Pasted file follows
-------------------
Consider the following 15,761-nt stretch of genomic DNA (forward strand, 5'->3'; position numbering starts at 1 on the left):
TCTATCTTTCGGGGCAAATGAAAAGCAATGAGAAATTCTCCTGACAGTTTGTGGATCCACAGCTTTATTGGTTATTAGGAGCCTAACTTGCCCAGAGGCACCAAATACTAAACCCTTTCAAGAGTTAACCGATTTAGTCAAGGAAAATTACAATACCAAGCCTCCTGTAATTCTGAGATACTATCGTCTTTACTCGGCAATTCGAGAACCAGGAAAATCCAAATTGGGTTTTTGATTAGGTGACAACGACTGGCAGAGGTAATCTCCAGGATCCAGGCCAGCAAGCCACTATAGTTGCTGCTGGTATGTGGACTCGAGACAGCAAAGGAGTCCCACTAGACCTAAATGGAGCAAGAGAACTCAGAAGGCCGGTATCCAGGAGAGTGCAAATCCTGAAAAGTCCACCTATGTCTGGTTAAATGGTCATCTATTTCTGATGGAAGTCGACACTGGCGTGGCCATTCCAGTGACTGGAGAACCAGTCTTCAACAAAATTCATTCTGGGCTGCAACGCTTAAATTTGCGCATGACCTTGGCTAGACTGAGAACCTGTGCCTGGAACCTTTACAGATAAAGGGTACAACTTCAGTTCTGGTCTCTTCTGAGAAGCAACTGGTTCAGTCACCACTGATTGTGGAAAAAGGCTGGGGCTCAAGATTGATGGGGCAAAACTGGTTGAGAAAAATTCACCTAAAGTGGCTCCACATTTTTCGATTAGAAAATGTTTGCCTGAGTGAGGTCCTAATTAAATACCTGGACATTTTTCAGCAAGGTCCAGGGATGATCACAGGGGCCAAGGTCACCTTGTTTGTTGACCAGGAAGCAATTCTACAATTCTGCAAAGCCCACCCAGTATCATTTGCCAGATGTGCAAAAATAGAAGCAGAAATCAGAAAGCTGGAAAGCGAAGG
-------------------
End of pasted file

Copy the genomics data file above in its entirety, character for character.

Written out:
Consider the following 15,761-nt stretch of genomic DNA (forward strand, 5'->3'; position numbering starts at 1 on the left):
TCTATCTTTCGGGGCAAATGAAAAGCAATGAGAAATTCTCCTGACAGTTTGTGGATCCACAGCTTTATTGGTTATTAGGAGCCTAACTTGCCCAGAGGCACCAAATACTAAACCCTTTCAAGAGTTAACCGATTTAGTCAAGGAAAATTACAATACCAAGCCTCCTGTAATTCTGAGATACTATCGTCTTTACTCGGCAATTCGAGAACCAGGAAAATCCAAATTGGGTTTTTGATTAGGTGACAACGACTGGCAGAGGTAATCTCCAGGATCCAGGCCAGCAAGCCACTATAGTTGCTGCTGGTATGTGGACTCGAGACAGCAAAGGAGTCCCACTAGACCTAAATGGAGCAAGAGAACTCAGAAGGCCGGTATCCAGGAGAGTGCAAATCCTGAAAAGTCCACCTATGTCTGGTTAAATGGTCATCTATTTCTGATGGAAGTCGACACTGGCGTGGCCATTCCAGTGACTGGAGAACCAGTCTTCAACAAAATTCATTCTGGGCTGCAACGCTTAAATTTGCGCATGACCTTGGCTAGACTGAGAACCTGTGCCTGGAACCTTTACAGATAAAGGGTACAACTTCAGTTCTGGTCTCTTCTGAGAAGCAACTGGTTCAGTCACCACTGATTGTGGAAAAAGGCTGGGGCTCAAGATTGATGGGGCAAAACTGGTTGAGAAAAATTCACCTAAAGTGGCTCCACATTTTTCGATTAGAAAATGTTTGCCTGAGTGAGGTCCTAATTAAATACCTGGACATTTTTCAGCAAGGTCCAGGGATGATCACAGGGGCCAAGGTCACCTTGTTTGTTGACCAGGAAGCAATTCTACAATTCTGCAAAGCCCACCCAGTATCATTTGCCAGATGTGCAAAAATAGAAGCAGAAATCAGAAAGCTGGAAAGCGAAGG